Opinion article OpenAccess
Emphasizing Minimally Invasive Strategies for Improved Dental Care of Children
Robert L. Karlinsey*
*Indiana Nanotech, LLC, 7750 Centerstone Drive, Indianapolis, Indiana
*Corresponding author: Robert L. Karlinsey, PhD, Indiana Nanotech, LLC,7750 Centerstone Drive, Indianapolis, Indiana 46259, Tel:317-385-1578 E-mail: @
Received: February, 18, 2017; Accepted: February, 24, 2017; Published: March 06, 2017
Citation: Karlinsey RL (2017) Emphasizing Minimally Invasive Strategies for Improved Dental Care of Children. J Dent Oral Disord Ther 5(2): 1-3.
Abstract
In the spirit of National Children's Dental Health Month, this paper highlights a few strategies that can be used to promote effective management of dental care for children, including fluoride modalities, effective dentist-patient communication, and minimally invasive recommendations for handling enamel lesions; in short, these strategies may serve to provide the child with a more patientcentered approach to improved oral care. At the same time, such management may potentially save the child's tooth structure from potentially counter-productive solutions involving 'drill and fill'.

Key words: Minimal intervention; Dentist-Patient Communication; Fluoride; Sealants; Non-cavitated lesions; Remineralization; Restorations; Children
Recently, the International Caries Consensus Collaboration (ICCC) convened, discussed and published their recommendations on the management of carious lesions [1]. One point of emphasis was the handling of non-cavitated lesions, where the council agreed the lesions were to be addressed through one or more of the following approaches: biofilm removal, remineralization, and/or sealing. When beyond repair, however, it follows that more invasive procedures are recommended [1,2]. It has been reported that four out of five children in the United States require dental restorations by the age of 17 [3]. This statistic speaks to the problems affecting youth, and echoes Dr. Miller's observation that "there is no doubt that a deterioration of the teeth accompanies the progress of civilization" [4].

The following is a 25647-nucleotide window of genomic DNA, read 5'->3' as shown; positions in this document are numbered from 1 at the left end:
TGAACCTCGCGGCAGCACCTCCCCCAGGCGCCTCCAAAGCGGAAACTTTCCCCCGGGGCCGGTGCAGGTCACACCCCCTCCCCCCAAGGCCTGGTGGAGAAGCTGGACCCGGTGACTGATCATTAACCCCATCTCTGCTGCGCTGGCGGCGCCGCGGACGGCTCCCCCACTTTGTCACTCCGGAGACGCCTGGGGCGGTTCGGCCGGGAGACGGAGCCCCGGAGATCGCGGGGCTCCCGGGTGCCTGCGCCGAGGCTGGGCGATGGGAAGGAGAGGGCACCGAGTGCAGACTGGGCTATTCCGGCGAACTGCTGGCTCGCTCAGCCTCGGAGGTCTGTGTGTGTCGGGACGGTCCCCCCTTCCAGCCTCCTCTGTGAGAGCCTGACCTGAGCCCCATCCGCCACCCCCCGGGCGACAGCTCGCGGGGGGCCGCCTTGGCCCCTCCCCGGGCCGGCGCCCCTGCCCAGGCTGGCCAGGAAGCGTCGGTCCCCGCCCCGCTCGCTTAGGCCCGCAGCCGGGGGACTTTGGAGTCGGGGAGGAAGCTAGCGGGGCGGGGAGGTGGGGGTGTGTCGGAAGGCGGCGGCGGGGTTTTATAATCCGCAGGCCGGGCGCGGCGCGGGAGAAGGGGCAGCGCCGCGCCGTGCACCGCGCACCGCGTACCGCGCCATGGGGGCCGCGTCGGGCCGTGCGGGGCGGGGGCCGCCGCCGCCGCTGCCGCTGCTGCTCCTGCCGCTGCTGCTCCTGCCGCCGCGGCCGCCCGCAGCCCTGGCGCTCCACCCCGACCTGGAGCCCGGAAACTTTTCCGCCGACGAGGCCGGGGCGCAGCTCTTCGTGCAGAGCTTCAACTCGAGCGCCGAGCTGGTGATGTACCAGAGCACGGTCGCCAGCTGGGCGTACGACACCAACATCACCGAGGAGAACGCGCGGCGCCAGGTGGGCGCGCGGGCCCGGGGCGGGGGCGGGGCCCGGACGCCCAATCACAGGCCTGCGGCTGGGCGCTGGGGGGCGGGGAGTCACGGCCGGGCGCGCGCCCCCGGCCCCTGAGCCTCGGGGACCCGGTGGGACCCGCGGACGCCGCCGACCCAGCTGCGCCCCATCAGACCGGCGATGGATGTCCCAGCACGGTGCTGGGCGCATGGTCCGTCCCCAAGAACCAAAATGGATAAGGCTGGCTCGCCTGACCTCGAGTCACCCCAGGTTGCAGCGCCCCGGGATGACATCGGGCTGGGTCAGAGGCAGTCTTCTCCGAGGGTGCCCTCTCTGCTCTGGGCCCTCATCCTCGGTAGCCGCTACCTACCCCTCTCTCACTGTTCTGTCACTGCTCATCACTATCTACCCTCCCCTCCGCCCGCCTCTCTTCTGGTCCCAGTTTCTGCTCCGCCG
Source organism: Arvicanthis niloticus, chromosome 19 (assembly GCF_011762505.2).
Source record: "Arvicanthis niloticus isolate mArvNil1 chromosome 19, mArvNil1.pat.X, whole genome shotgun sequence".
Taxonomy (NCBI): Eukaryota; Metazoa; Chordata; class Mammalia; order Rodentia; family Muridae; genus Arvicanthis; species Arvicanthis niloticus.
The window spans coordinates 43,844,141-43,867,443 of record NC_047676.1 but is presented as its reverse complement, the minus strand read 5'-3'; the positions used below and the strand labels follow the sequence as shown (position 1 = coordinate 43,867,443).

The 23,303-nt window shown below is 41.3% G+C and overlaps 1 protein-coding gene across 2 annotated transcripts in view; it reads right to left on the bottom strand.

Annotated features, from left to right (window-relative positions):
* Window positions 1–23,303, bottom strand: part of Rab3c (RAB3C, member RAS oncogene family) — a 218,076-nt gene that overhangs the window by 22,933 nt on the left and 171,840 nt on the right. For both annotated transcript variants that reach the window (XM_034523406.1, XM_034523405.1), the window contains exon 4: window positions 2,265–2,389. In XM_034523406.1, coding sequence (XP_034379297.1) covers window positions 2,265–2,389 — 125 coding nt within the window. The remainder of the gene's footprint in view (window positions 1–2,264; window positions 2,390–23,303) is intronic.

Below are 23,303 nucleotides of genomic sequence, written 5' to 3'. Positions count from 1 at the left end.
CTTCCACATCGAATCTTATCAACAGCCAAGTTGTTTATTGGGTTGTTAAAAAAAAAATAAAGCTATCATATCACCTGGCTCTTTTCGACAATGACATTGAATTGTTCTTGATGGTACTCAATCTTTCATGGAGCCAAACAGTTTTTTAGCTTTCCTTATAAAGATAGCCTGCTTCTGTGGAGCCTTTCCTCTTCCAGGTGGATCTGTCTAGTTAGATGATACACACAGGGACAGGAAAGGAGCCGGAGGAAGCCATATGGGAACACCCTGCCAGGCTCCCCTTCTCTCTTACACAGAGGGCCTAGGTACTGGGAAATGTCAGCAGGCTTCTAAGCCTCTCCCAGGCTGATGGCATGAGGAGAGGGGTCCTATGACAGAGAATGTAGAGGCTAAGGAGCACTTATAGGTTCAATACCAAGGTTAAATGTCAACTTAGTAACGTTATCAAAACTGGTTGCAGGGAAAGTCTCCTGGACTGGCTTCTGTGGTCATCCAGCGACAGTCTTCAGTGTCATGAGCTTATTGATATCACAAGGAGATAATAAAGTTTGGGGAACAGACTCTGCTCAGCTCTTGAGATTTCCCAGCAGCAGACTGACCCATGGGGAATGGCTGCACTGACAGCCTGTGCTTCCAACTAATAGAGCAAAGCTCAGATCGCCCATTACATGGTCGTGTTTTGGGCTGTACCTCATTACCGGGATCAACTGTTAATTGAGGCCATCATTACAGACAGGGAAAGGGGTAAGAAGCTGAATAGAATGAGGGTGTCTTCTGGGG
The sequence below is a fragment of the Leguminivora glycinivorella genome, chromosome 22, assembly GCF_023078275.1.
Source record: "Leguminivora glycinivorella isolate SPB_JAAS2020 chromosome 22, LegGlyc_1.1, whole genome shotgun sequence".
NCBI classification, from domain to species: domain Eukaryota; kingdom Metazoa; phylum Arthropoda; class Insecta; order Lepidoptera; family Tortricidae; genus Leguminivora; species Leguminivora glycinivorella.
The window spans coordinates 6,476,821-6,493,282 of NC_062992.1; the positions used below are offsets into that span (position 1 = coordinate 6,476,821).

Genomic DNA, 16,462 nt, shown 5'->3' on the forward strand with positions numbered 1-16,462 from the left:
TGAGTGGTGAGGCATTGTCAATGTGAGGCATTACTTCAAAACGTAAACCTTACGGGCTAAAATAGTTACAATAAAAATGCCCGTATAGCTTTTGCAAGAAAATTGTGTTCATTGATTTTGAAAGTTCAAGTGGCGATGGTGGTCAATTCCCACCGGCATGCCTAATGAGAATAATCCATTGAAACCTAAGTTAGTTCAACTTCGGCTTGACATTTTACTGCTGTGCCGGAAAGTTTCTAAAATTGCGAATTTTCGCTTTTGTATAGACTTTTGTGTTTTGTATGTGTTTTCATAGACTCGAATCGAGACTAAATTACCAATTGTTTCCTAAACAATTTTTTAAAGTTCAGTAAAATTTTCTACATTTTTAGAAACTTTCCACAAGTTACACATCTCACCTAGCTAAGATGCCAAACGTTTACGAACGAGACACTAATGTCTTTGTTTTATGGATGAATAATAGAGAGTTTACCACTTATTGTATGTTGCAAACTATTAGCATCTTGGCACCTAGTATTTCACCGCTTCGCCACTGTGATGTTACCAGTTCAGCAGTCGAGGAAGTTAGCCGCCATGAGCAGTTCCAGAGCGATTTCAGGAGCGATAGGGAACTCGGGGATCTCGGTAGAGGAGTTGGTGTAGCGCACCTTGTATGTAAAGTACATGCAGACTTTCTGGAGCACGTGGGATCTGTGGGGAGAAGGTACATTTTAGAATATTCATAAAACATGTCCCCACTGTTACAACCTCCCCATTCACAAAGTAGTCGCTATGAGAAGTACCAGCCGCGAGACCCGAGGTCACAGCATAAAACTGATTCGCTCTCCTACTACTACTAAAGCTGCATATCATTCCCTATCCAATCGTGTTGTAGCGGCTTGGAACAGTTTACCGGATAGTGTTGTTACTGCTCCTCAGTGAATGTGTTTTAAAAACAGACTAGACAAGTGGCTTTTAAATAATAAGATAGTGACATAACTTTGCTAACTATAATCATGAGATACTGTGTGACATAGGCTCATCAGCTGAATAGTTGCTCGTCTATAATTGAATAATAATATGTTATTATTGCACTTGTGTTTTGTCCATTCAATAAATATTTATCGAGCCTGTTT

In the spirit of National Children's Dental Health Month, this paper highlights a few strategies that can be used to promote effective management of dental care for children, including fluoride modalities, effective dentist-patient communication, and minimally invasive procedures for handling non-cavitated lesions; in short, these strategies may serve to provide the child with a more patient-centered approach to improved oral care. At the same time, such management may potentially save the child's tooth structure from invasive (and costly) solutions involving 'drill and fill'. Naturally, frank decay and health-challenging cases should opt for invasive procedures when minimal recourses will likely be insufficient. Nevertheless, it is beneficial to call to attention some existing and some evolving strategies that may help extend the life of the tooth structure and empower the child (and/or the child's parent/guardian) towards better oral health.